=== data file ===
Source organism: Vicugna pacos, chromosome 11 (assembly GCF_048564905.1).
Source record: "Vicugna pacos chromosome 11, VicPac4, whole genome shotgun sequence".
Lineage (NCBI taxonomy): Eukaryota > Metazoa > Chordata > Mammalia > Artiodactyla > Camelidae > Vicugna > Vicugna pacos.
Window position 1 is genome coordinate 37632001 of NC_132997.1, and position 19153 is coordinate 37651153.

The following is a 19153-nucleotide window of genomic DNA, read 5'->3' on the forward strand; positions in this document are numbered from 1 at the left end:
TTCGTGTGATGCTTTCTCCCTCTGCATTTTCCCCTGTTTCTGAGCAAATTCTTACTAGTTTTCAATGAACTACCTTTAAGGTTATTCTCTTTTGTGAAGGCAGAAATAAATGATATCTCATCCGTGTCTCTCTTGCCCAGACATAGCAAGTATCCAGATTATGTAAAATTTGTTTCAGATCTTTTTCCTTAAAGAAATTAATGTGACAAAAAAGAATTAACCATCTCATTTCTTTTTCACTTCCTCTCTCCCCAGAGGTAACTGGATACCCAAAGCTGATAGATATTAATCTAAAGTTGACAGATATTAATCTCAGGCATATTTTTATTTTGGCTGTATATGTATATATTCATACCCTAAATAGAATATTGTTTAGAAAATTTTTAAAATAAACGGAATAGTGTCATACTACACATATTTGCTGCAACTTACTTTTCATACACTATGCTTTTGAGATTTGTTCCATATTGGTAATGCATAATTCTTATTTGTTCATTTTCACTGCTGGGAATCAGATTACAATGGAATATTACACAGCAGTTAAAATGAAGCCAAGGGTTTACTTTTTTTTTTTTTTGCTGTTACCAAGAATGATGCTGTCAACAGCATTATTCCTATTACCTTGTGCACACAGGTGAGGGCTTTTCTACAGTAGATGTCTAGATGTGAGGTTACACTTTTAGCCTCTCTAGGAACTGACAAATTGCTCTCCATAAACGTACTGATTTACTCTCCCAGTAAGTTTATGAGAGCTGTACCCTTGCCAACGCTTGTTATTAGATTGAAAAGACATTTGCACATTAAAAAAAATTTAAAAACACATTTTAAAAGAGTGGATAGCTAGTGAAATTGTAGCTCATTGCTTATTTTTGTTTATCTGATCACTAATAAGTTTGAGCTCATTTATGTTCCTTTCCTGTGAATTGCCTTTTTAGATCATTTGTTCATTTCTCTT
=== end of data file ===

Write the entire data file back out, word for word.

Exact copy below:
Source organism: Vicugna pacos, chromosome 11 (assembly GCF_048564905.1).
Source record: "Vicugna pacos chromosome 11, VicPac4, whole genome shotgun sequence".
Lineage (NCBI taxonomy): Eukaryota > Metazoa > Chordata > Mammalia > Artiodactyla > Camelidae > Vicugna > Vicugna pacos.
Window position 1 is genome coordinate 37632001 of NC_132997.1, and position 19153 is coordinate 37651153.

The following is a 19153-nucleotide window of genomic DNA, read 5'->3' on the forward strand; positions in this document are numbered from 1 at the left end:
TTCGTGTGATGCTTTCTCCCTCTGCATTTTCCCCTGTTTCTGAGCAAATTCTTACTAGTTTTCAATGAACTACCTTTAAGGTTATTCTCTTTTGTGAAGGCAGAAATAAATGATATCTCATCCGTGTCTCTCTTGCCCAGACATAGCAAGTATCCAGATTATGTAAAATTTGTTTCAGATCTTTTTCCTTAAAGAAATTAATGTGACAAAAAAGAATTAACCATCTCATTTCTTTTTCACTTCCTCTCTCCCCAGAGGTAACTGGATACCCAAAGCTGATAGATATTAATCTAAAGTTGACAGATATTAATCTCAGGCATATTTTTATTTTGGCTGTATATGTATATATTCATACCCTAAATAGAATATTGTTTAGAAAATTTTTAAAATAAACGGAATAGTGTCATACTACACATATTTGCTGCAACTTACTTTTCATACACTATGCTTTTGAGATTTGTTCCATATTGGTAATGCATAATTCTTATTTGTTCATTTTCACTGCTGGGAATCAGATTACAATGGAATATTACACAGCAGTTAAAATGAAGCCAAGGGTTTACTTTTTTTTTTTTTTGCTGTTACCAAGAATGATGCTGTCAACAGCATTATTCCTATTACCTTGTGCACACAGGTGAGGGCTTTTCTACAGTAGATGTCTAGATGTGAGGTTACACTTTTAGCCTCTCTAGGAACTGACAAATTGCTCTCCATAAACGTACTGATTTACTCTCCCAGTAAGTTTATGAGAGCTGTACCCTTGCCAACGCTTGTTATTAGATTGAAAAGACATTTGCACATTAAAAAAAATTTAAAAACACATTTTAAAAGAGTGGATAGCTAGTGAAATTGTAGCTCATTGCTTATTTTTGTTTATCTGATCACTAATAAGTTTGAGCTCATTTATGTTCCTTTCCTGTGAATTGCCTTTTTAGATCATTTGTTCATTTCTCTT